Category: Social Networking (Twitter client)
Requirements: iPhone 2.1 software
Compatibility: iPhone and iPod touch
File Size: 1.1 Mb
Version Reviewed: 1.1.1
Price:: Free (Twitterrific, ad supported) or $9.99 (Twitterrific Premium, no ads)
Twitter, the micro-blogging site where you can upload posts of just 140 characters, is designed for the mobile. In fact, it’s built around the SMS, with the idea that people could answer the question “What are you doing?” from any cell phone or web connection. And with the iPhone (and to a lesser extent, the iPod touch), you have both, allowing you to not only tell others what you’re doing, but take advantage of Twitter’s other features, like seeing what your friends are up to, sending and receiving direct messages (essentially a private e-mail between two Twitterers), and so on.
Twitterrific from the Iconfactory gives access to most of the popular features in a simple, easy-to-understand interface. It comes in two versions, plain (free) and premium, which are identical, except that once per hour the free version displays a small ad.
Each Twitter client (and there are a lot) differentiates itself by the features it considers important. From Twitterrific’s perspective, the two most important features are posting your status, and reading what the people you’re following are doing, so those are front and center—everything else is a bit buried. To get to the other functions—like doing replies to messages, looking at user information, or marking a Tweet as a “favorite”—simply double tap it, which brings you to another screen with several large buttons.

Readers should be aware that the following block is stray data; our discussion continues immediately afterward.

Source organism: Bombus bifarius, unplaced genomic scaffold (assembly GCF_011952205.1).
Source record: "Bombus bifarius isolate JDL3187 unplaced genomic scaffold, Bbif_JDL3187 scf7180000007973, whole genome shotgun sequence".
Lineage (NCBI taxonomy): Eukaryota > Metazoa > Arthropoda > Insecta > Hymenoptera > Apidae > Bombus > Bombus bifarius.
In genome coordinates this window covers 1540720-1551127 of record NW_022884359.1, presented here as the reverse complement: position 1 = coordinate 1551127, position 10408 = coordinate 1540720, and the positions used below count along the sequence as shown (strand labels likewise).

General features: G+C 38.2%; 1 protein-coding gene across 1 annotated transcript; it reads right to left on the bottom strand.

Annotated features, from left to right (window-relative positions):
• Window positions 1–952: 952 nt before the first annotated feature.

But Twitterrrific also has one neat trick up its sleeve; if you click on a hyperlink, it opens its own mini-browser, rather than taking you out of the app and into Safari. This makes it so much easier to get back to the flow of reading your Twitter feed after following a wayward link. It’s Twitterrific’s biggest advantage, as the browser is quick. It also—and I’m not sure whether to classify this as a bug or a feature—displays replies and direct messages to you, in your main timeline, even if you’re not following that person. Replies are colored with a brown background, direct messages in blue. This quirk means while you won’t miss information targeted towards you from your friends, you might also get posts you don’t want. If you’re offline, it stores the last fifty Tweets (without profile pictures) so you can read them, but doesn’t allow you to, say, store your own Tweets to post when you get a connection.
Other Twitter apps add more features, but Twitterrific gives you the meat ‘n’ potatoes in a big, easy-to-use format. The ads for the free version are unobtrusive, which, oddly enough, makes me wonder if the $9.99 cost of the premium version is worth the cost for a good client, but one that hardly takes advantage of the more advanced Twitter features.